Diabetic Flip-Flop

Diabetic flip-flop may sound to some people like an oxymoron.  After all, diabetics are generally supposed to wear supportive, closed-toes shoes that protect and cushion the feet.  Flip-flops are about as unsupportive and “unsafe” a shoe as you can find.

While a flip-flop still might not be the best shoe for a diabetic, the company Vasyli has come out with a version of the product, which is about as diabetic-friendly as you can get.  People who just can’t bear to think of stuffing their feet into closed-toed shoes at the beach or as they walk around the garden, may want to consider this version of the summertime classic.

The Women’s Vasyli Orthaheel Wave Sandals come in blue is designed with a contoured foot bed designed to reduce excessive pronation.  In more simple terms, the foot bed is made so that it matches the natural curves of your foot and it prevents your foot from turning in too much each time you take a step (a phenomenon known as excessive pronation that can lead to a host of other foot and ankle problems).  The Women’s Vasyli Orthaheel Wave Sandal provides you with a subtle heel and thick layer of orthopedic padding.  The outsole is heavy-duty rubber and designed to be slip resistant.  In addition to describing the shoe as a good choice for diabetics, Vasyli recommends its orthopedic flip flops for people suffering from Achilles tendon pain, plantar fasciitis, shin splints and heel spurs.  The flip-flops may also be a welcome choice for pregnant women.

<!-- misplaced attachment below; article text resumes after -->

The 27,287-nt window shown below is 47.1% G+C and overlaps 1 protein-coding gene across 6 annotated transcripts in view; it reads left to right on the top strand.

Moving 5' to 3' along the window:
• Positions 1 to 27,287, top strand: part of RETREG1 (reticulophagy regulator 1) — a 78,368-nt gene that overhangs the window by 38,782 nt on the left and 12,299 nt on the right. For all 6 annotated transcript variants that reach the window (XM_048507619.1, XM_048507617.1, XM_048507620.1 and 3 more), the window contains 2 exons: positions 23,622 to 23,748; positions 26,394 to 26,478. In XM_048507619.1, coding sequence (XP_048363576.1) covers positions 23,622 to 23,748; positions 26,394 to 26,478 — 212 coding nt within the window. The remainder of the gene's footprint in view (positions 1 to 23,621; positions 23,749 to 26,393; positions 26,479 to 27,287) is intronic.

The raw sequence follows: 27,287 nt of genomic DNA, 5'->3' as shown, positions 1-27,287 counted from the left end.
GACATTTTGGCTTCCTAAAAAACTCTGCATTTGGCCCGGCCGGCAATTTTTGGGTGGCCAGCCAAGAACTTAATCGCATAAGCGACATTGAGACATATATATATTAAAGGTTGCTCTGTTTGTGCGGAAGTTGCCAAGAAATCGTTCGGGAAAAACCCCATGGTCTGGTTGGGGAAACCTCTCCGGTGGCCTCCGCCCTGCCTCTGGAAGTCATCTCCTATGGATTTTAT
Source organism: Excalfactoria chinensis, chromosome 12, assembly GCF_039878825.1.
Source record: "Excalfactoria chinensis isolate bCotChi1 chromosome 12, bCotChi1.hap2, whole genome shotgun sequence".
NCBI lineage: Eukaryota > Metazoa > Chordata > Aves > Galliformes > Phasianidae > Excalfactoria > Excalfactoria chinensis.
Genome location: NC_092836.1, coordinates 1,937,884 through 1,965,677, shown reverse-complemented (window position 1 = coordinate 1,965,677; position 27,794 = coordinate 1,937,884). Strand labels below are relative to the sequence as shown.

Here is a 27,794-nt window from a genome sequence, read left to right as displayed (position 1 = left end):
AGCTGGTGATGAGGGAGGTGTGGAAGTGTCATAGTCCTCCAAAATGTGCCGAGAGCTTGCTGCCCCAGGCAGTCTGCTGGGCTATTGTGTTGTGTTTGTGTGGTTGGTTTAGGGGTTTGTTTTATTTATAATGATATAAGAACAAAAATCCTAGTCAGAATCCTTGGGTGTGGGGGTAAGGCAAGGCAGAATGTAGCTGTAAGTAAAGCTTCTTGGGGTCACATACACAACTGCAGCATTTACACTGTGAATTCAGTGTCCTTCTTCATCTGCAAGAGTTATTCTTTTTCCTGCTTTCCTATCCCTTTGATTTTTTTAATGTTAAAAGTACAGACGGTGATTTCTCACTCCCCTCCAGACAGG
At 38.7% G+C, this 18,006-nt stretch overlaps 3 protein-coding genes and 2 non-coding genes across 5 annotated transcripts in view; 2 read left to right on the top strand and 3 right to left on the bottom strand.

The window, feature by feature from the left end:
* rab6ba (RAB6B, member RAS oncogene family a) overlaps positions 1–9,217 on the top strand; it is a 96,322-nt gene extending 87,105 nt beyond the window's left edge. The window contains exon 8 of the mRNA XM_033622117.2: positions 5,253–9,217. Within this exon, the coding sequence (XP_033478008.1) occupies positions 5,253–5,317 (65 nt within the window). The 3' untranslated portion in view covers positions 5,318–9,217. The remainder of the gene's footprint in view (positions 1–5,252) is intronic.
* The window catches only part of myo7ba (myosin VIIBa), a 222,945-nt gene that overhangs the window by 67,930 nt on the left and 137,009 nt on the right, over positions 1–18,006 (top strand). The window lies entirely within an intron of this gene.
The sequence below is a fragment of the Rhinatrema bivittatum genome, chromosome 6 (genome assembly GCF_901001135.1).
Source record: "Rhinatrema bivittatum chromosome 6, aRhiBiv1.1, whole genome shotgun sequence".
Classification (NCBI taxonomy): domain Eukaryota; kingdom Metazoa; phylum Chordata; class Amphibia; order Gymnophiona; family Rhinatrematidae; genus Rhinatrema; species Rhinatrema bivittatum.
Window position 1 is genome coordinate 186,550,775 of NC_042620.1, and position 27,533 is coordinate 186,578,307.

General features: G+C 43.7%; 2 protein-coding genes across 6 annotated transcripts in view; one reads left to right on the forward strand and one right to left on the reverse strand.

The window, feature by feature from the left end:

As an alternative to the flip-flop, it may be worth hunting around for an orthopedic sandal that closes with a strap across the foot (rather than a thong).  Not only are these shoes more secure on your feet (and generally provide slightly more protection from scrapes and bruises), they also prevent unhealthy walking habits that can lead to long-term foot, ankle and knee problems.  Because the feet are not securely anchored in flip-flops, the toes tend to grip the foot bed in an effort to increase stability and prevent the foot from slipping out of the shoe.  This “gripping” of the toes leads to an unnatural and unhealthy gait.  The occasional use of flip-flops should not lead to any permanent damage, but those people who find themselves wearing flip-flops 7 days a week, 52 weeks a year may want to reconsider their footwear habits.  If you decide to look for an orthopedic sandal rather than a flip-flop, make sure the shoe fastens securely with Velcro or with a buckle and that it has a contoured, supportive foot bed and slip-resistant sole.